Investing & Economy

Leading Economic Indicators Aren’t Signaling a Recession—At Least Not Yet

ADVISORS MAGAZINE EXCLUSIVE - Assorted yield curves have inverted, which have historically signaled an end to good economic times. On March 31, the yield on 2-year Treasuries rose higher than that of the 10-year Treasury yields for the first time since 2019. But, the spread between the 10-year Treasury yields and the Federal Funds rate, a component of The Conference Board Leading Economic Index® (LEI) remains positive. And The Conference Board’s canary in the coal mine is still singing.

Risks to the global economic outlook from the war in Ukraine and tightening Fed policy notwithstanding, our leading economic indicators continue to point to positive growth in the US over the next six to nine months into early 2023. Importantly, the Leading Credit Index™, a broad measure of credit conditions and a subcomponent of the leading index, does not portend a US recession.

The LEI is rising moderately, which usually signals healthy growth. Experts have long used the LEI as a tool to anticipate whether a recession is looming. The US LEI’s 10 components combine to provide a summary of future economic conditions and risks. As a composite index calculated back to 1959, the LEI formed a peak and started a descent on average about 11 months before a recession began. In recent memory, the LEI turned down 11 months and 21 months ahead of the recessions that marked the end of the dot-com bubble (March 2001) and the great financial crisis (December 2007).

The LEI continues to suggest the US economy will grow in 2022. The Conference Board projects real GDP growth of 3 percent year-on-year and 1.7 percent 4q/4q in 2022. Labor markets are robust, and while consumers are jittery, they are not overly pessimistic. Housing construction is holding up as well as manufacturing activity. On the other hand, against a backdrop of robust economic activity and rapidly rising inflation, the Federal Reserve is raising interest rates.

We recently downgraded our 2022 and 2023 real GDP growth estimates. But we still anticipate the economy will expand above its long-term capacity to generate growth (approximately 1.7% per year) this year and next – an assumption supported by leading indicators in the near term. Nonetheless, risks still loom.

Take the Federal Reserve, for example. It is expected to raise its Federal Funds rate to close to 2 percent this year and to nearly 3 percent in 2023, as well as shrink the size of its balance sheet (which was expanding until recently to provide quantitative easing), as soon as May. Without Fed action, expectations of higher inflation could become self-fulling, imposing greater economic costs in the long run. The Fed’s action is appropriate. But if its efforts to tackle inflation are not well telegraphed and carefully calibrated, they could thrust the economy back into recession.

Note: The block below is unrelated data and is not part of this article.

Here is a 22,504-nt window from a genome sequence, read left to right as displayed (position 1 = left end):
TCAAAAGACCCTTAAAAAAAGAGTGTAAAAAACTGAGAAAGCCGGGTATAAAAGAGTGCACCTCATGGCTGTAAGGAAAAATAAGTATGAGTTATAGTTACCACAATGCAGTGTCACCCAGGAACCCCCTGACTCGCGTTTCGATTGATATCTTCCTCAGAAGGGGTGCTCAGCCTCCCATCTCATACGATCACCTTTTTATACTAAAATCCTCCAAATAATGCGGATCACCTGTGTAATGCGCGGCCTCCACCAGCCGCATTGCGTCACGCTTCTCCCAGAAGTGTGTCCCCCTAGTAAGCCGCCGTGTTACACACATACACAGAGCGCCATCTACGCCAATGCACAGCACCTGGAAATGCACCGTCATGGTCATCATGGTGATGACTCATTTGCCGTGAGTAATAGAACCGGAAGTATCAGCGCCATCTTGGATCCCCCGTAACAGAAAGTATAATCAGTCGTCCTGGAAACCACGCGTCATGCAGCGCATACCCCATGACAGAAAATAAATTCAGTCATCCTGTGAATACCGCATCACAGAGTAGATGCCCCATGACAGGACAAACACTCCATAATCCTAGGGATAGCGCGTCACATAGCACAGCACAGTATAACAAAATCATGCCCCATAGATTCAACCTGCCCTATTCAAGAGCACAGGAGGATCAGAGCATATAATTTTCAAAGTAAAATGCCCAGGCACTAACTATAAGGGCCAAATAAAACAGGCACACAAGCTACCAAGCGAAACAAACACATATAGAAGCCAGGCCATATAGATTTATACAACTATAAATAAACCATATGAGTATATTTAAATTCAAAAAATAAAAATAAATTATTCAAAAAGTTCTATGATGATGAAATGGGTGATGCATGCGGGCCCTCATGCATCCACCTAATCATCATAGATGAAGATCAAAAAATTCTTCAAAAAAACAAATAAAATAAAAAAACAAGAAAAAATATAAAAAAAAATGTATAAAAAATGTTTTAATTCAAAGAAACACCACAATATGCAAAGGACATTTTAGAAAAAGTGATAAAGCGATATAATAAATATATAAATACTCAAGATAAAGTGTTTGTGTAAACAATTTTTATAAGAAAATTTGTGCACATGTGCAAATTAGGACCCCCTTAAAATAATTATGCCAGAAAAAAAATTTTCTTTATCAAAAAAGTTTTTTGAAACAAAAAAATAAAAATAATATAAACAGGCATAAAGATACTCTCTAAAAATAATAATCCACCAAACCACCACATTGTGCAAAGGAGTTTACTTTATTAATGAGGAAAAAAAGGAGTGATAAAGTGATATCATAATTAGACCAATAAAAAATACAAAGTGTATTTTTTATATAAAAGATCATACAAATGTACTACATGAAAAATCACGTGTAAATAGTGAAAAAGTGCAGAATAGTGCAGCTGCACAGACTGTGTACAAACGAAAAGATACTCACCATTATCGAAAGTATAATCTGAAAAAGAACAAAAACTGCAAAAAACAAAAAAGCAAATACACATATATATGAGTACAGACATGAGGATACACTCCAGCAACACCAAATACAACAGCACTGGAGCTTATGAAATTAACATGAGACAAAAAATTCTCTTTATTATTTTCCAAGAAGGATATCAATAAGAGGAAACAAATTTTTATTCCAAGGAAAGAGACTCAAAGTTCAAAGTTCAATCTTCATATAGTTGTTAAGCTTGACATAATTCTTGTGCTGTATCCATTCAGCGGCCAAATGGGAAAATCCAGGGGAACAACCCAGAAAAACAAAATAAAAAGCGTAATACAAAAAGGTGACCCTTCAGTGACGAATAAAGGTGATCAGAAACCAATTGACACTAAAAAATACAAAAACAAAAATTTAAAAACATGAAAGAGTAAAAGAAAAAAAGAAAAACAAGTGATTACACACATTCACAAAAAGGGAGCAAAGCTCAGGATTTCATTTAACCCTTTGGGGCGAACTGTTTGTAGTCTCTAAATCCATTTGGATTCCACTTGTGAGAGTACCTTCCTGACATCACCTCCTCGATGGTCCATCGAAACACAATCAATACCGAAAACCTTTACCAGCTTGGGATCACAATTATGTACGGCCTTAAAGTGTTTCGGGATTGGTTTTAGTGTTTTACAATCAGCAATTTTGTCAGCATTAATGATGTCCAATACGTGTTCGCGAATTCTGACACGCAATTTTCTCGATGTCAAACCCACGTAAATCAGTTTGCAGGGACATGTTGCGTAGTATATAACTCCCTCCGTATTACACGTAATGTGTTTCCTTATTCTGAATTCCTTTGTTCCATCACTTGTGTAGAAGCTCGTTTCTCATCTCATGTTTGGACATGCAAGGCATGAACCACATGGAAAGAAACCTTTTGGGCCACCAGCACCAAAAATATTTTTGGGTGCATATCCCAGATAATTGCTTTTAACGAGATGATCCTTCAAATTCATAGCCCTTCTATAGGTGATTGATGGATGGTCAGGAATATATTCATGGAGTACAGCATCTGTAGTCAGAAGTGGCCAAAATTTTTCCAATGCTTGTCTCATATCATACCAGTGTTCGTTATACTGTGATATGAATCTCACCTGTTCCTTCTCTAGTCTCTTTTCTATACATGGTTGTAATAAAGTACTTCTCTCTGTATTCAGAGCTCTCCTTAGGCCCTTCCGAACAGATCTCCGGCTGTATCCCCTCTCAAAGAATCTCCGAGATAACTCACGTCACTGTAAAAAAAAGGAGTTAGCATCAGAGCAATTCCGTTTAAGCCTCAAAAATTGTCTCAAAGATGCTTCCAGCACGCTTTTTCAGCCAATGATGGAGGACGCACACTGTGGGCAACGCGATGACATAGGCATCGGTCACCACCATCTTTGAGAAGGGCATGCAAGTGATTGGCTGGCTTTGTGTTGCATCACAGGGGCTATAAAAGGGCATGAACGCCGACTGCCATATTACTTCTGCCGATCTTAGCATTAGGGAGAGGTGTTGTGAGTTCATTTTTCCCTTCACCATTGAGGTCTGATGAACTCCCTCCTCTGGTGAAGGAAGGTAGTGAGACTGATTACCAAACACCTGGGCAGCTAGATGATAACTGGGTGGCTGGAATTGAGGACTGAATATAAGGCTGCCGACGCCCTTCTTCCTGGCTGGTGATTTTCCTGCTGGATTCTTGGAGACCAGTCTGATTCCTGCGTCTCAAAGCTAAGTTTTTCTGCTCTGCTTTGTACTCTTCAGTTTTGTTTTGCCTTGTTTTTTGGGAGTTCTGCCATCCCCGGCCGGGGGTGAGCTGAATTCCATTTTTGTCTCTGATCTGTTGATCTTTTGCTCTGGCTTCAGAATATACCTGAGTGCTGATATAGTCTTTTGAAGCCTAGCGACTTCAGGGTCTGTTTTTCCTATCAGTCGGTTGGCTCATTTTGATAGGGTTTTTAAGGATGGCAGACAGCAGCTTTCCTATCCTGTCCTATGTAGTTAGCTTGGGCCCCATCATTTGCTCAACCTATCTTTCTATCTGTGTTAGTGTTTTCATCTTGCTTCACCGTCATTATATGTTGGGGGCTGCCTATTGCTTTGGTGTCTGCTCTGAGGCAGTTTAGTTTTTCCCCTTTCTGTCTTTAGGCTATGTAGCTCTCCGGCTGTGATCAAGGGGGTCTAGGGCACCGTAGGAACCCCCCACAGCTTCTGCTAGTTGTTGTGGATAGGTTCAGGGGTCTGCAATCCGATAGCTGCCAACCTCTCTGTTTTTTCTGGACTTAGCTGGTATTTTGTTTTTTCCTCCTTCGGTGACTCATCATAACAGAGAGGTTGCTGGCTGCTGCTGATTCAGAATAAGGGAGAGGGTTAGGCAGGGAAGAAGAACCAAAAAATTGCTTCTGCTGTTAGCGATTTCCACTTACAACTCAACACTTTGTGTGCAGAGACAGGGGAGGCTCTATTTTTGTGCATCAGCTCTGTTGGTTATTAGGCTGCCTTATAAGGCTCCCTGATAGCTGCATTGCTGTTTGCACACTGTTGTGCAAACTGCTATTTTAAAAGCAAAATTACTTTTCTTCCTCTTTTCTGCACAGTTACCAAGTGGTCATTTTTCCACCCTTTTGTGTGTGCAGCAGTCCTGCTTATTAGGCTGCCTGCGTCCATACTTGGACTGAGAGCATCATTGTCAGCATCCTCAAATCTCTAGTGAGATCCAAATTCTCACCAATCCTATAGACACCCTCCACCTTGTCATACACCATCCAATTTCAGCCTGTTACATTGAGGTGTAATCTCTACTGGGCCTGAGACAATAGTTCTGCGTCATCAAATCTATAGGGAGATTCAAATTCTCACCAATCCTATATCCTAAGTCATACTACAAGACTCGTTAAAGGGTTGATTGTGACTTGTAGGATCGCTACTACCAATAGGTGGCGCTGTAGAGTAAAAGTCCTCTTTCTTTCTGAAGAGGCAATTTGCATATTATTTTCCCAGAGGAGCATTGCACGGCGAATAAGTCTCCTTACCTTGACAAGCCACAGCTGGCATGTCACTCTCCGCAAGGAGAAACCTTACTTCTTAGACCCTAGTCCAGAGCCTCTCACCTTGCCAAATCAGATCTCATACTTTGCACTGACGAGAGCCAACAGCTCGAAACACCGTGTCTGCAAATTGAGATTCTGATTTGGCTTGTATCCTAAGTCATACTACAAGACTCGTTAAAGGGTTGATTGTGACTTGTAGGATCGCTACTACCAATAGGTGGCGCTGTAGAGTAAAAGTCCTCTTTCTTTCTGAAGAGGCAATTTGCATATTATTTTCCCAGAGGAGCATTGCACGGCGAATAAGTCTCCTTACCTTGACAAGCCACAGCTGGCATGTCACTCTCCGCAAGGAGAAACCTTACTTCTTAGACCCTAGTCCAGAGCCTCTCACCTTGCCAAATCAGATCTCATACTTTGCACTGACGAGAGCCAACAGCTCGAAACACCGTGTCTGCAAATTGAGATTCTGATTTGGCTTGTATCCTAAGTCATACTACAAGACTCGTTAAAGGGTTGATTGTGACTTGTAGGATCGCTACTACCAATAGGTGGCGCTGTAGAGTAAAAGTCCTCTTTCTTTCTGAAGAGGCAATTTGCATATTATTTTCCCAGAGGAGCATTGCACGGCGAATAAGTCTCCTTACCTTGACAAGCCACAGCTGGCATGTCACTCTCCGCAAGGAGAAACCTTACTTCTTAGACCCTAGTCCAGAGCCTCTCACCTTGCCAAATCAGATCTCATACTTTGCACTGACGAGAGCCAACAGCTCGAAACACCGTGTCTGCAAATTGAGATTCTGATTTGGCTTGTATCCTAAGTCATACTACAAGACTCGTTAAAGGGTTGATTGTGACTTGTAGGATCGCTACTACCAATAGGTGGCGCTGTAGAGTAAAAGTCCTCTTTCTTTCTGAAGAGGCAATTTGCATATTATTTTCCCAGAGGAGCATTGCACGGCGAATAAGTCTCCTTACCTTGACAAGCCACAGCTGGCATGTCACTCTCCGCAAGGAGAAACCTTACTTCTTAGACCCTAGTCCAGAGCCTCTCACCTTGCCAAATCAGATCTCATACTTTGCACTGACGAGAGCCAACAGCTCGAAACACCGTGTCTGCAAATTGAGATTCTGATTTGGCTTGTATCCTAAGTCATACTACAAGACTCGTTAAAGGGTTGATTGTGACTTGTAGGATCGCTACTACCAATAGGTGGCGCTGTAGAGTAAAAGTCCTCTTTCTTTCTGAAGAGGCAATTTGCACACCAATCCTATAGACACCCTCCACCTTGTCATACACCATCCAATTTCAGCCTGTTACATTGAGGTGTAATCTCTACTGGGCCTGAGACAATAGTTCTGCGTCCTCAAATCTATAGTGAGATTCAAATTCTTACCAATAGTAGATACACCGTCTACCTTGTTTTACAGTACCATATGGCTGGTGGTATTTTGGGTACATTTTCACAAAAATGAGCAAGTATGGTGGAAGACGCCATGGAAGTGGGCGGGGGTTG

Likewise, the war in Ukraine has already created significant volatility in global commodity (energy, metals, and agricultural goods, for example) and financial markets. Prospects for a swift end to the conflict are receding, and new shocks related to the war, including embargos and shortages, remain a threat to global economic growth.

The LEI is not particularly good at capturing sudden shocks in real time. But its financial components, such as stock prices and the US Treasury yield spread, can provide some insights into the direction of the economy when shocks do happen. These signals can be especially useful if other leading indicators are also flashing red.

Still, what can help us see through the fog of sudden shocks or central bank overreach?

A subcomponent of the LEI is the Leading Credit Index™, which is a relatively new leading indicator of financial sector activity that can help spot recession signals in a timely fashion. It was added to the LEI in 2012 in the aftermath of the great financial crisis of 2008-2009. It is an indicator of business cycle peaks and troughs as measured by shifts in credit conditions to firms that make investments, which are typically a leading gauge of economic activity. (This contrasts with a financial conditions index, which measures instability or stress in general financial conditions.)

The LCI was designed specifically to provide early warning signs that something may be amiss, and that the change could be significant enough to signal a recession. As of March 2022, the LCI was firmly planted in expansionary territory, even while some other financial indicators (e.g., stock prices, some interest rate spreads) signaled trouble on the horizon.

Keep a close eye on the LCI going forward. It could signal whether the US is headed for a soft landing or another recession as interest rates rise and the stresses of the war in Ukraine reach US shores. If consumers pull back more than expected and/or businesses retreat on less favorable credit conditions, the LCI could be the canary in the coal mine -- particularly if the LEI and all of its other components also flash a downturn. So far, leading indicators point to slower, but continued positive growth ahead. Still, we should all remain vigilant.

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